a.sym
FROM rulerhs AS a
LEFT JOIN symbol AS b ON a.sym = b.id
LEFT JOIN rule_list_view AS c ON a.ruleid = c.ruleid;

======

Maybe others can contribute with other views to make the info there
easier to use !

Cheers !

On 29/11/19 14:56, Dominique Devienne wrote:

> On Fri, Nov 29, 2019 at 2:10 PM Richard Hipp <[hidden email]> wrote:
>
>> On 11/29/19, Laurent <[hidden email]> wrote:
>>> Could you perhaps explain what pos means and what the [isTerminal] =
>> 0 rows mean.
>>
>> New check-in enhances the output to include a comment in the SQL
>> before the encoding of each production rule.  This should help make it
>> clear what the SQL is trying to represent.
>>
> Hi. Why not add a column and write it to the SQL insert?
>
> Rather than as a comment in the SQL "dump"? The first thing I'd do with
> that new output file,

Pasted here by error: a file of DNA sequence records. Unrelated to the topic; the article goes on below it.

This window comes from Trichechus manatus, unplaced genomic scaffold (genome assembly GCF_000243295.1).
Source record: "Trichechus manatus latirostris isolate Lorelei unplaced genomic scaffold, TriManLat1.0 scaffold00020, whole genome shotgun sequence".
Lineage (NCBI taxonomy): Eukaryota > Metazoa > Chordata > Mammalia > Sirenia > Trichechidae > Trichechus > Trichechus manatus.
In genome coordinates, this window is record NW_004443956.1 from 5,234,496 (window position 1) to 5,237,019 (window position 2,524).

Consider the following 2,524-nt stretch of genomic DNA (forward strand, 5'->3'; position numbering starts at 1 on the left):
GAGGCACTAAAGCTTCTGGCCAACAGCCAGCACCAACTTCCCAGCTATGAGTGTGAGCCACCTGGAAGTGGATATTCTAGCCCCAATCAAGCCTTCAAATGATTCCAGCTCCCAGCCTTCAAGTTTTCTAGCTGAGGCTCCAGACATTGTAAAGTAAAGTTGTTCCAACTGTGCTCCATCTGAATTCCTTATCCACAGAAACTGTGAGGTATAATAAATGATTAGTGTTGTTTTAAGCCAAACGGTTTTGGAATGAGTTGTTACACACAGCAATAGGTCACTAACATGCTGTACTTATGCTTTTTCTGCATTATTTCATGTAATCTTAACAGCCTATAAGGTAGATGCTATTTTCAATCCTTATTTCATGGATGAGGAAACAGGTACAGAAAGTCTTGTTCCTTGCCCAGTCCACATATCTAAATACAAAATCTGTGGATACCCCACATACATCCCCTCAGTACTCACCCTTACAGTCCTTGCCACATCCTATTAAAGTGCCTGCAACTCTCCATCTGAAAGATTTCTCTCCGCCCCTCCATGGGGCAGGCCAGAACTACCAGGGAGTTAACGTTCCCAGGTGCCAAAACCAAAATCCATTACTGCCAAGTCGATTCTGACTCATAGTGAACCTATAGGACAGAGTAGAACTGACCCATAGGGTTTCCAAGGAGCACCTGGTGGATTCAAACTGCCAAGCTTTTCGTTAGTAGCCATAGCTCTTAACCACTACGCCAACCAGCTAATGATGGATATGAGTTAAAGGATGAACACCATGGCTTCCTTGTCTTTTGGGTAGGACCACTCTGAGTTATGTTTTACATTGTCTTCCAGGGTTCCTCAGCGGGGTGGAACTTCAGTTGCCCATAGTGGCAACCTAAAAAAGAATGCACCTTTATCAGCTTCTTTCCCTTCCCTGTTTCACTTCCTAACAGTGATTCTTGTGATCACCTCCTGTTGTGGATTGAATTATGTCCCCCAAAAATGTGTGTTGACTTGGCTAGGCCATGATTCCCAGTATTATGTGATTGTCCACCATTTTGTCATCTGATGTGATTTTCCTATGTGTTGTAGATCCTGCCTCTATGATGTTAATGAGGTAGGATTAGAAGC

> would be to run it to generate the DB, then look at the DB in a graphical
> client, to side and dice
> the data. As it stands, those useful comments would be lost in that
> scenario. My $0.02. --DD
> _______________________________________________
> sqlite-users mailing list
> [hidden email]
> http://mailinglists.sqlite.org/cgi-bin/mailman/listinfo/sqlite-users
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Re: sqlite syntax auto suggest

Laurent Dhont
In reply to this post by Richard Hipp-3
Dear Richard & others,


Now it is clear but how do I let the user make for example an UPDATE
query without the OR.

I have UPDATE on position 0, then I want OR, OF, tableName. This works
but SET is only available on position 4-5. I want this also on position 2.


What I want to do is get a list of all words that can be used in the
next word the user is going to type.


I hope I am making sense.


Thanks!


Kind regards,


Laurent


On 29.11.19 14:09, Richard Hipp wrote:
> On 11/29/19, Laurent <[hidden email]> wrote:
>> Could you perhaps explain what pos means and what the [isTerminal] = 0
>> rows mean.
>>
> New check-in enhances the output to include a comment in the SQL
> before the encoding of each production rule.  This should help make it
> clear what the SQL is trying to represent.
>